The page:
"If this map is drawn to scale," said the Time Lord, "I believe that it is about eight kilometers. If we start now, we should be able to reach it shortly after dark."

"Doctor," Tegan interjected, looking down at the deceased man, "what about him?"

"I'm afraid that we haven't time to bury him," the Doctor said somberly. "We shall have to leave him. Perhaps his companions can return here to give him a proper burial according to their customs." He began walking, adding, "Come along. We really haven't any time to spare."

The three walked away, Tegan glancing back once at the dead man. As she looked at the soldier's face, framed in a corona of blond hair, a subtle movement caught her eye. Immediately she looked up; a shadow passed the corner of her eye. When she turned her head in its direction, she saw only the trees.

"Did you see that?" she asked as she joined the Doctor and Turlough.

"What?" responded the Doctor.

"I thought I saw something—someone—out there." She pointed toward the woods.

The Doctor's eyes scanned the trees, and he listened intently for a few seconds before saying, "I don't see or hear anything. Turlough?"

The young man shook his head. "No. It was probably just a shadow or an animal."

"Maybe," Tegan replied slowly.

"Nevertheless," the Doctor added, "there may be soldiers, possibly even guerrillas, out here—someone did kill this man. We must be cautious."

"Great," muttered Tegan. "We come to see a rose and get stuck in the middle of a war."

The Doctor did not respond to this. Instead, he said, "Come along."

The three began walking briskly, returning to the area where they had landed then heading toward the rose. They had walked for thirty minutes when they heard voices. The Doctor stopped and held a finger to his lips. Snippets of conversation were audible.

"… right flank… after sunset…"

"… across the hill… they're going to camp…"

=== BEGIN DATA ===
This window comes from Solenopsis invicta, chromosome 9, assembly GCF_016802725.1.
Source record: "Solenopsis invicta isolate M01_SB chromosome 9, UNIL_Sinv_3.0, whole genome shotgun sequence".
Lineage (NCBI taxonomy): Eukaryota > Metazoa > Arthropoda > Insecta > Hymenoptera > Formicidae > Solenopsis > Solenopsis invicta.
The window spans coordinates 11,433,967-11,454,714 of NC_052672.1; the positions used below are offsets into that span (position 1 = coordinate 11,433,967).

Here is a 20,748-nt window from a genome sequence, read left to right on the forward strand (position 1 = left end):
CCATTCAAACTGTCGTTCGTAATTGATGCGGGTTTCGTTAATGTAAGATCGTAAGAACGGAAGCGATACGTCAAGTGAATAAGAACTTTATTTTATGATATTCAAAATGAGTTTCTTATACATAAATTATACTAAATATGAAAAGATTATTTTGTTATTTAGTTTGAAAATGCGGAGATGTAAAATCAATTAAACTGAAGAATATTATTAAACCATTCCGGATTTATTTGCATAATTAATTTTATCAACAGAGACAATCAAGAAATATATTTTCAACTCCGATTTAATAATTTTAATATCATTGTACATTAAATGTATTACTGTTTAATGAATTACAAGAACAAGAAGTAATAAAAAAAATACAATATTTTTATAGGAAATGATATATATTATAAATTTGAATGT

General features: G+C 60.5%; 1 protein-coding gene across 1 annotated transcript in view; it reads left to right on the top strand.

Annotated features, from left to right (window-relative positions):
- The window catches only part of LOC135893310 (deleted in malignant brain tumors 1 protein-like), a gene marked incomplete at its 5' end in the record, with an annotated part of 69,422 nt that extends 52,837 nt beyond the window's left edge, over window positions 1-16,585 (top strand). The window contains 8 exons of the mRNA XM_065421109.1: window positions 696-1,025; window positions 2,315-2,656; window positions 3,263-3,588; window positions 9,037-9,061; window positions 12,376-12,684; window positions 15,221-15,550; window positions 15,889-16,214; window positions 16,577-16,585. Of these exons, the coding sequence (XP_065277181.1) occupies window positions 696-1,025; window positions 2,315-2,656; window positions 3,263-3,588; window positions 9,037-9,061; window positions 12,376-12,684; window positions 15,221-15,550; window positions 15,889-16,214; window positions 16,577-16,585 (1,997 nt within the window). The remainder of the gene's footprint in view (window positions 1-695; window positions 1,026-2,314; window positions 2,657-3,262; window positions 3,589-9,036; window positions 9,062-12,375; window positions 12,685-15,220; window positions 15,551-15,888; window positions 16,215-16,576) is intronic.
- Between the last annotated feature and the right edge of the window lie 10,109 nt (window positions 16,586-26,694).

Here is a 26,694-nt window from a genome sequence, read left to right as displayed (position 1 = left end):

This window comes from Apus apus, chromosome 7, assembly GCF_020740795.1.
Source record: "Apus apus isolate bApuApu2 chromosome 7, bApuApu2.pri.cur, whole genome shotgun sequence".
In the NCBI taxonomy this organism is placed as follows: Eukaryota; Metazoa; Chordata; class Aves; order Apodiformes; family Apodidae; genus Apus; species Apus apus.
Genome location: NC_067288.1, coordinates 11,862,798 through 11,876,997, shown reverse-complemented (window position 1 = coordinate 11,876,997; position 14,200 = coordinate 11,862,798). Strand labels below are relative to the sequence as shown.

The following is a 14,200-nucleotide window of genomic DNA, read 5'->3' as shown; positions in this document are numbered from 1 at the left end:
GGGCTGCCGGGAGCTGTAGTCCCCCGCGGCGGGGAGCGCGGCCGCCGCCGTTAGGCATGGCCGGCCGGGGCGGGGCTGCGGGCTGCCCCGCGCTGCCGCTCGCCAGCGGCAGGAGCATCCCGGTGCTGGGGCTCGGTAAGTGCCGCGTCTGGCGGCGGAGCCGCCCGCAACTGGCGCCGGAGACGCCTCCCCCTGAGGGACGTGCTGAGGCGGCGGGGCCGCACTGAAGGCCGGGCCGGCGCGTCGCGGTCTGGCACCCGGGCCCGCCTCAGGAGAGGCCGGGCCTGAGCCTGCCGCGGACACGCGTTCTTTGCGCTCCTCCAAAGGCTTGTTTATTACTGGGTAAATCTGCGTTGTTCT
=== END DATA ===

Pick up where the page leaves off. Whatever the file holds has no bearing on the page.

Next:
"… this way… scout spotted a group of Briars…"

The voices seemed to move closer; they could hear the conversation more clearly.

"Briars?" Tegan whispered to the Doctor.

"The faction wishing to remain united," he said softly, then he added, "Sshh. Come on." He swerved toward a particularly thick copse of trees to the right. Tegan and Turlough followed closely.

A fallen tree lay across the ground. Its branches, although decaying, were still thick enough to provide some cover for the Doctor, Tegan, and Turlough. They crouched behind the tree, peering out among the dried leaves.

After a few minutes, a group of a dozen or so men emerged from the woods to their right. They wore deep blue tunics and carried shields and spears. Most had a sword or dagger hanging at his waist as well. The soldiers all had similar coloring: coppery red hair and fair skin. The older men had short beards. While not excessively tall, all appeared sturdy and strong.

As they neared the fallen tree, the Doctor pushed Turlough and Tegan down, ducking himself to disappear beneath the branches. They listened to the continued conversation of the soldiers.

"He said they were this way."

"How many?"

"Six, seven maybe."

"They're a long way from the main camp."

"Far enough that no one's going to hear us kill them."

"Do you think they'll try to surrender, like the group yesterday?"